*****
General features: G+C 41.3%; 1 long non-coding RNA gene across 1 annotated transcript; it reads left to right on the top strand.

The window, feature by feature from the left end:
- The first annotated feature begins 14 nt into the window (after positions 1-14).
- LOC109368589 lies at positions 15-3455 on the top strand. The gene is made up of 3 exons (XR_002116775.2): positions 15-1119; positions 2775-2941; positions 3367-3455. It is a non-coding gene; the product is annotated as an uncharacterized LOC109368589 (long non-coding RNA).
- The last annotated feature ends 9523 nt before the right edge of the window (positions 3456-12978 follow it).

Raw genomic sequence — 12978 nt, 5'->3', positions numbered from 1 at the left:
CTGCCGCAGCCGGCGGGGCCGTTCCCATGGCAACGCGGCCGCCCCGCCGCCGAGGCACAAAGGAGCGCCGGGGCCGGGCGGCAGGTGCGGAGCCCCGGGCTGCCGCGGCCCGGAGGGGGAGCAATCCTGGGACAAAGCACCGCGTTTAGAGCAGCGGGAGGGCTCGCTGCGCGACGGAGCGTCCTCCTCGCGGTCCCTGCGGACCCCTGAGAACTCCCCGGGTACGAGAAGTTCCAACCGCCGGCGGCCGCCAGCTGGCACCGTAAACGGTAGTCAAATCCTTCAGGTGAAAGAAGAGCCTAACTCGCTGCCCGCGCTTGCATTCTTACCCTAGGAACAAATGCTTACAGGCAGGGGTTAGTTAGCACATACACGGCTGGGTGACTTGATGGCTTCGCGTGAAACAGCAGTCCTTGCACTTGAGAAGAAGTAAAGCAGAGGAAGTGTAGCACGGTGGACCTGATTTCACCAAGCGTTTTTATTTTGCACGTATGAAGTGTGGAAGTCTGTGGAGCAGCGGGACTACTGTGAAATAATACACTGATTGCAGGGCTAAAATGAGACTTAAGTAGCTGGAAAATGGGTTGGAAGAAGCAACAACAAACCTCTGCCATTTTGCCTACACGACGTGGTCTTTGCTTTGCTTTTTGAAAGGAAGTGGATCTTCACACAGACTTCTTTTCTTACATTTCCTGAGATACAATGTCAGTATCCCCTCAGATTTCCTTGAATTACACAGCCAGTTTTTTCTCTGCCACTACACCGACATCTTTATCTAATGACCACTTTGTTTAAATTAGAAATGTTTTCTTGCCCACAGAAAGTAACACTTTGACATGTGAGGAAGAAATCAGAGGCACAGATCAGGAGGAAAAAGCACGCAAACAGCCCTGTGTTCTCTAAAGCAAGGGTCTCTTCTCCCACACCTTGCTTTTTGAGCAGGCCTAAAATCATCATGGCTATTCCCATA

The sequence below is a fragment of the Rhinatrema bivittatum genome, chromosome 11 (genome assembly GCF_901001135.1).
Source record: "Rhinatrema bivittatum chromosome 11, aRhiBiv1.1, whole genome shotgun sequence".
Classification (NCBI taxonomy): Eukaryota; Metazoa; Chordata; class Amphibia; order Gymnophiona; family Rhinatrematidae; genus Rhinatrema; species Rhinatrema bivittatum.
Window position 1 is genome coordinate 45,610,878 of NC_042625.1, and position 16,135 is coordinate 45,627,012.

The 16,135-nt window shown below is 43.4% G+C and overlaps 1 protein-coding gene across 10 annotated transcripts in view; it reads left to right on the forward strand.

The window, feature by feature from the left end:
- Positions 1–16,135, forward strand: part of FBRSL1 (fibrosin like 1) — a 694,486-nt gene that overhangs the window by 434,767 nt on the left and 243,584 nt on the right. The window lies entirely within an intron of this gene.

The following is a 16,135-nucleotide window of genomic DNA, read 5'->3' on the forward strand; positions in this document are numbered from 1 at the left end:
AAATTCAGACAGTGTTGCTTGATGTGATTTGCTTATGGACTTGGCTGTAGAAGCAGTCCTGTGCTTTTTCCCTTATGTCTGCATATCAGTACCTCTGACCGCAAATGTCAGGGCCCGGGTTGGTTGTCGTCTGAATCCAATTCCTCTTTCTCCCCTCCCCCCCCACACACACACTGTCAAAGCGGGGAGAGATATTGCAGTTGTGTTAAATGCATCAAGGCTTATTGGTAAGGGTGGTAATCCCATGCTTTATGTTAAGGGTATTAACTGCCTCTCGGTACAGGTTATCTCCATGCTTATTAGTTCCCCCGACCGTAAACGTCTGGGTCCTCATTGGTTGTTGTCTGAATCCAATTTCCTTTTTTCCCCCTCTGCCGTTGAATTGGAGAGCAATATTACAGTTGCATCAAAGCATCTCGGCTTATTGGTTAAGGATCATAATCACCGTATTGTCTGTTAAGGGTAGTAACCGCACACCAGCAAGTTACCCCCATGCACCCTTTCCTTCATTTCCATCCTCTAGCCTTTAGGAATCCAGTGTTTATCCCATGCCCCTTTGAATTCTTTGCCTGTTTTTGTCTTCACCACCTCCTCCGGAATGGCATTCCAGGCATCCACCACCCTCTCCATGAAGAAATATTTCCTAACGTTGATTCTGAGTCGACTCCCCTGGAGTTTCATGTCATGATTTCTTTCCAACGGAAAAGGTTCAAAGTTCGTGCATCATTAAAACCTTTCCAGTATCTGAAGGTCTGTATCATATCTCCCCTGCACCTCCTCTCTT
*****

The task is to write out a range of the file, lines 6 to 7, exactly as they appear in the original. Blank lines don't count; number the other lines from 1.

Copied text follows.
Raw genomic sequence — 12978 nt, 5'->3', positions numbered from 1 at the left:
CTGCCGCAGCCGGCGGGGCCGTTCCCATGGCAACGCGGCCGCCCCGCCGCCGAGGCACAAAGGAGCGCCGGGGCCGGGCGGCAGGTGCGGAGCCCCGGGCTGCCGCGGCCCGGAGGGGGAGCAATCCTGGGACAAAGCACCGCGTTTAGAGCAGCGGGAGGGCTCGCTGCGCGACGGAGCGTCCTCCTCGCGGTCCCTGCGGACCCCTGAGAACTCCCCGGGTACGAGAAGTTCCAACCGCCGGCGGCCGCCAGCTGGCACCGTAAACGGTAGTCAAATCCTTCAGGTGAAAGAAGAGCCTAACTCGCTGCCCGCGCTTGCATTCTTACCCTAGGAACAAATGCTTACAGGCAGGGGTTAGTTAGCACATACACGGCTGGGTGACTTGATGGCTTCGCGTGAAACAGCAGTCCTTGCACTTGAGAAGAAGTAAAGCAGAGGAAGTGTAGCACGGTGGACCTGATTTCACCAAGCGTTTTTATTTTGCACGTATGAAGTGTGGAAGTCTGTGGAGCAGCGGGACTACTGTGAAATAATACACTGATTGCAGGGCTAAAATGAGACTTAAGTAGCTGGAAAATGGGTTGGAAGAAGCAACAACAAACCTCTGCCATTTTGCCTACACGACGTGGTCTTTGCTTTGCTTTTTGAAAGGAAGTGGATCTTCACACAGACTTCTTTTCTTACATTTCCTGAGATACAATGTCAGTATCCCCTCAGATTTCCTTGAATTACACAGCCAGTTTTTTCTCTGCCACTACACCGACATCTTTATCTAATGACCACTTTGTTTAAATTAGAAATGTTTTCTTGCCCACAGAAAGTAACACTTTGACATGTGAGGAAGAAATCAGAGGCACAGATCAGGAGGAAAAAGCACGCAAACAGCCCTGTGTTCTCTAAAGCAAGGGTCTCTTCTCCCACACCTTGCTTTTTGAGCAGGCCTAAAATCATCATGGCTATTCCCATA